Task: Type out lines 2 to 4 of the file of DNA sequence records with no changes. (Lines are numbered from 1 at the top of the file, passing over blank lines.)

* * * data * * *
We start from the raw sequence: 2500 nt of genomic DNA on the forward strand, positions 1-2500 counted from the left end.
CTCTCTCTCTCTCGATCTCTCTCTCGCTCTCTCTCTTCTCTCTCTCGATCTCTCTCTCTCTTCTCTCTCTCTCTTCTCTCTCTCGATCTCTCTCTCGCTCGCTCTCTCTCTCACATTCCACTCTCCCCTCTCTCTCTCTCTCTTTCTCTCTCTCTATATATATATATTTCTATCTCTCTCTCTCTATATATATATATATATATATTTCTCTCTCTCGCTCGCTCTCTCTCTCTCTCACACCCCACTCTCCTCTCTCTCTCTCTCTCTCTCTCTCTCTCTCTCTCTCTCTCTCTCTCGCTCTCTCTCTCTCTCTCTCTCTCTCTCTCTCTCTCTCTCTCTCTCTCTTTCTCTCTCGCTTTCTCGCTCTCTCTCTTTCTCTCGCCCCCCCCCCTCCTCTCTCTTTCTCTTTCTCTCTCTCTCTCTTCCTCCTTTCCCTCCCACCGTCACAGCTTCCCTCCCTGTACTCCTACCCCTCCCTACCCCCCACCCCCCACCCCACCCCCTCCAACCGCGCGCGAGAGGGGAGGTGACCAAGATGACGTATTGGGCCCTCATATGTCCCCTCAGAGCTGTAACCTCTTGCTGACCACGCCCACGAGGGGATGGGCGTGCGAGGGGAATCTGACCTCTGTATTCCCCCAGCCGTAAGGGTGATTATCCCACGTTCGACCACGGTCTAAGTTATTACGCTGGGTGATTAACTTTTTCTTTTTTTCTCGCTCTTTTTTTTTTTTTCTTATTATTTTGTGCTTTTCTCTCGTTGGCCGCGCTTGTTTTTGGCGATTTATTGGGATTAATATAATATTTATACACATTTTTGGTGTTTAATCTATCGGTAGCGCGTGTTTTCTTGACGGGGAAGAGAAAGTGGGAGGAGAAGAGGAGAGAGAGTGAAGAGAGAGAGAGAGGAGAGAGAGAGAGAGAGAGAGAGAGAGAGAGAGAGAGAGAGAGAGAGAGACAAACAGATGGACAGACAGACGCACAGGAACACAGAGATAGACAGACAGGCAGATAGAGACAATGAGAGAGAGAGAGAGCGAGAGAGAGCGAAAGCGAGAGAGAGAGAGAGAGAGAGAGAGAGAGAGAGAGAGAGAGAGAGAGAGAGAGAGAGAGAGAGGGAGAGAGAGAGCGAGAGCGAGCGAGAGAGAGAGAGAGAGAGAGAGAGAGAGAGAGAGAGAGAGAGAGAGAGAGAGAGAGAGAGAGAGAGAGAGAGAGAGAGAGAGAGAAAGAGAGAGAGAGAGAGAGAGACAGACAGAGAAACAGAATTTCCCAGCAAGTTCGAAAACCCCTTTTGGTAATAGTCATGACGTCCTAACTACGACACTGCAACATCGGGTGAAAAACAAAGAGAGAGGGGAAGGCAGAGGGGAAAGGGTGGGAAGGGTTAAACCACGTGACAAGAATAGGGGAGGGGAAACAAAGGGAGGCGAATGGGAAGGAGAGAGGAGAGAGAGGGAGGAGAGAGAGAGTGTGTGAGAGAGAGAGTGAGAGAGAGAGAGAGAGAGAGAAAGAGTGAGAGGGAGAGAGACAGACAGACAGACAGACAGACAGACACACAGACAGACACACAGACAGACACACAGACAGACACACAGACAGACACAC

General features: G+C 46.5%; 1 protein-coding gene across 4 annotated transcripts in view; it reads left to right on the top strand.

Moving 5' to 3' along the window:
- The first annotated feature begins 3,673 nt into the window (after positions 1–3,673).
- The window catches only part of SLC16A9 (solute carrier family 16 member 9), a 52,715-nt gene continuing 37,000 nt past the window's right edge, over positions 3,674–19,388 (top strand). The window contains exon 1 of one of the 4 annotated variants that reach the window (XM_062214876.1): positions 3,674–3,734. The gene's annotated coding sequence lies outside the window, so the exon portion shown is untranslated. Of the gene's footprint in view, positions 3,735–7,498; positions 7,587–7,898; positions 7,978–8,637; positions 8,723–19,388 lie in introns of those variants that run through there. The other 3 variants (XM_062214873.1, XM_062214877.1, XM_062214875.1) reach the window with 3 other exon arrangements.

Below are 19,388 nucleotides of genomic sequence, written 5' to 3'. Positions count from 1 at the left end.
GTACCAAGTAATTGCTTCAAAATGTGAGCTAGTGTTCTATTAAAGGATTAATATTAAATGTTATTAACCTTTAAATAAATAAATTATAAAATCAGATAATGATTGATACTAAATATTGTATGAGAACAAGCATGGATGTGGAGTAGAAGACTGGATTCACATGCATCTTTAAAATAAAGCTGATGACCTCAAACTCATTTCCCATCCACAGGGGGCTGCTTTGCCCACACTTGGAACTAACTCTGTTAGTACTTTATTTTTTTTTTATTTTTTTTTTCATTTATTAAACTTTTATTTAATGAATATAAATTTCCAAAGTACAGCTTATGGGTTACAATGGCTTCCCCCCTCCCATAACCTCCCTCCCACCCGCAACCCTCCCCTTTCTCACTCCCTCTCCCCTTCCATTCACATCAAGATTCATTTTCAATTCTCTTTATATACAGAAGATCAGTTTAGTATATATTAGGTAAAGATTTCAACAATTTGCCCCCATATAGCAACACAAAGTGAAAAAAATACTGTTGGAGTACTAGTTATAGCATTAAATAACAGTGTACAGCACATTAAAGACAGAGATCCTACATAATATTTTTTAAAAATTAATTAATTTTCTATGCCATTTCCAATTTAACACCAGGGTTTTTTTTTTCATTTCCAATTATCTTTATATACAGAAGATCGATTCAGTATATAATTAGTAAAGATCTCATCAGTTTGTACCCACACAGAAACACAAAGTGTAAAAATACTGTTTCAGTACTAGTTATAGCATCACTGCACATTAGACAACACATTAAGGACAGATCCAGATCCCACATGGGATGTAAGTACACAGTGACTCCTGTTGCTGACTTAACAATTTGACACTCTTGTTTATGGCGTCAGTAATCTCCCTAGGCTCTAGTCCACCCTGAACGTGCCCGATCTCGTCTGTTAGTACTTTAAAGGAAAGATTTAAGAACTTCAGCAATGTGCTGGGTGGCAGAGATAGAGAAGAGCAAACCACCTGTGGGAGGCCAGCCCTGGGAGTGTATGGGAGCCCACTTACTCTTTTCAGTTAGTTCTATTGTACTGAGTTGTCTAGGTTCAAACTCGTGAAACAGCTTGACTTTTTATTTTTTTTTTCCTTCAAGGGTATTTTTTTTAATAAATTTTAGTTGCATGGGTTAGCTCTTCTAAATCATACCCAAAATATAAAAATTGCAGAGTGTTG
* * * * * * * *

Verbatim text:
CTCTCTCTCTCTCGATCTCTCTCTCGCTCTCTCTCTTCTCTCTCTCGATCTCTCTCTCTCTTCTCTCTCTCTCTTCTCTCTCTCGATCTCTCTCTCGCTCGCTCTCTCTCTCACATTCCACTCTCCCCTCTCTCTCTCTCTCTTTCTCTCTCTCTATATATATATATTTCTATCTCTCTCTCTCTATATATATATATATATATATTTCTCTCTCTCGCTCGCTCTCTCTCTCTCTCACACCCCACTCTCCTCTCTCTCTCTCTCTCTCTCTCTCTCTCTCTCTCTCTCTCTCTCTCGCTCTCTCTCTCTCTCTCTCTCTCTCTCTCTCTCTCTCTCTCTCTCTCTTTCTCTCTCGCTTTCTCGCTCTCTCTCTTTCTCTCGCCCCCCCCCCTCCTCTCTCTTTCTCTTTCTCTCTCTCTCTCTTCCTCCTTTCCCTCCCACCGTCACAGCTTCCCTCCCTGTACTCCTACCCCTCCCTACCCCCCACCCCCCACCCCACCCCCTCCAACCGCGCGCGAGAGGGGAGGTGACCAAGATGACGTATTGGGCCCTCATATGTCCCCTCAGAGCTGTAACCTCTTGCTGACCACGCCCACGAGGGGATGGGCGTGCGAGGGGAATCTGACCTCTGTATTCCCCCAGCCGTAAGGGTGATTATCCCACGTTCGACCACGGTCTAAGTTATTACGCTGGGTGATTAACTTTTTCTTTTTTTCTCGCTCTTTTTTTTTTTTTCTTATTATTTTGTGCTTTTCTCTCGTTGGCCGCGCTTGTTTTTGGCGATTTATTGGGATTAATATAATATTTATACACATTTTTGGTGTTTAATCTATCGGTAGCGCGTGTTTTCTTGACGGGGAAGAGAAAGTGGGAGGAGAAGAGGAGAGAGAGTGAAGAGAGAGAGAGAGGAGAGAGAGAGAGAGAGAGAGAGAGAGAGAGAGAGAGAGAGAGAGAGAGACAAACAGATGGACAGACAGACGCACAGGAACACAGAGATAGACAGACAGGCAGATAGAGACAATGAGAGAGAGAGAGAGCGAGAGAGAGCGAAAGCGAGAGAGAGAGAGAGAGAGAGAGAGAGAGAGAGAGAGAGAGAGAGAGAGAGAGAGAGAGAGAGGGAGAGAGAGAGCGAGAGCGAGCGAGAGAGAGAGAGAGAGAGAGAGAGAGAGAGAGAGAGAGAGAGAGAGAGAGAGAGAGAGAGAGAGAGAGAGAGAGAGAGAGAGAGAAAGAGAGAGAGAGAGAGAGAGACAGACAGAGAAACAGAATTTCCCAGCAAGTTCGAAAACCCCTTTTGGTAATAGTCATGACGTCCTAACTACGACACTGCAACATCGGGTGAAAAACAAAGAGAGAGGGGAAGGCAGAGGGGAAAGGGTGGGAAGGGTTAAACCACGTGACAAGAATAGGGGAGGGGAAACAAAGGGAGGCGAATGGGAAGGAGAGAGGAGAGAGAGGGAGGAGAGAGAGAGTGTGTGAGAGAGAGAGTGAGAGAGAGAGAGAGAGAGAGAAAGAGTGAGAGGGAGAGAGACAGACAGACAGACAGACAGACAGACACACAGACAGACACACAGACAGACACACAGACAGACACACAGACAGACACAC

General features: G+C 46.5%; 1 protein-coding gene across 4 annotated transcripts in view; it reads left to right on the top strand.

Moving 5' to 3' along the window: